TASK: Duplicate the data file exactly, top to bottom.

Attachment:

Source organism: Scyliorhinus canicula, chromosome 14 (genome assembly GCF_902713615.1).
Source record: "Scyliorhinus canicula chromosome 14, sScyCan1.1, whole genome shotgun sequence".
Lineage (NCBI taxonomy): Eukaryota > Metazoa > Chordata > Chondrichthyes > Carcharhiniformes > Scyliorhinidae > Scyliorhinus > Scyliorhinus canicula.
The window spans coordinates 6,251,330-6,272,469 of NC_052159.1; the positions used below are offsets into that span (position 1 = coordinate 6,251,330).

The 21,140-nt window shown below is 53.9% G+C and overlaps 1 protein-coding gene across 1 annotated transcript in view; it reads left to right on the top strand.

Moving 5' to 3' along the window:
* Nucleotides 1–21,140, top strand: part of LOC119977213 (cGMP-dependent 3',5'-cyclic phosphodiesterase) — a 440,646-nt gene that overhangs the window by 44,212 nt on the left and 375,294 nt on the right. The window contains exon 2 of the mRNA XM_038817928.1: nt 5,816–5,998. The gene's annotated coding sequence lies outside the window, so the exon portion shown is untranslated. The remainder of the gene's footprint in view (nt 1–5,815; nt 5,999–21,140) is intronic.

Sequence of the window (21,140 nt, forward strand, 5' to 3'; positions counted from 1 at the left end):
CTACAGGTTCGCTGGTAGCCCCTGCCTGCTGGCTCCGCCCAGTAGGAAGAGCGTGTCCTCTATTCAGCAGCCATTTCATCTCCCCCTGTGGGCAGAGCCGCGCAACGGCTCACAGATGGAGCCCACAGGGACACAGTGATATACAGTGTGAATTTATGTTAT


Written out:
Source organism: Scyliorhinus canicula, chromosome 14 (genome assembly GCF_902713615.1).
Source record: "Scyliorhinus canicula chromosome 14, sScyCan1.1, whole genome shotgun sequence".
Lineage (NCBI taxonomy): Eukaryota > Metazoa > Chordata > Chondrichthyes > Carcharhiniformes > Scyliorhinidae > Scyliorhinus > Scyliorhinus canicula.
The window spans coordinates 6,251,330-6,272,469 of NC_052159.1; the positions used below are offsets into that span (position 1 = coordinate 6,251,330).

The 21,140-nt window shown below is 53.9% G+C and overlaps 1 protein-coding gene across 1 annotated transcript in view; it reads left to right on the top strand.

Moving 5' to 3' along the window:
* Nucleotides 1–21,140, top strand: part of LOC119977213 (cGMP-dependent 3',5'-cyclic phosphodiesterase) — a 440,646-nt gene that overhangs the window by 44,212 nt on the left and 375,294 nt on the right. The window contains exon 2 of the mRNA XM_038817928.1: nt 5,816–5,998. The gene's annotated coding sequence lies outside the window, so the exon portion shown is untranslated. The remainder of the gene's footprint in view (nt 1–5,815; nt 5,999–21,140) is intronic.

Sequence of the window (21,140 nt, forward strand, 5' to 3'; positions counted from 1 at the left end):
CTACAGGTTCGCTGGTAGCCCCTGCCTGCTGGCTCCGCCCAGTAGGAAGAGCGTGTCCTCTATTCAGCAGCCATTTCATCTCCCCCTGTGGGCAGAGCCGCGCAACGGCTCACAGATGGAGCCCACAGGGACACAGTGATATACAGTGTGAATTTATGTTAT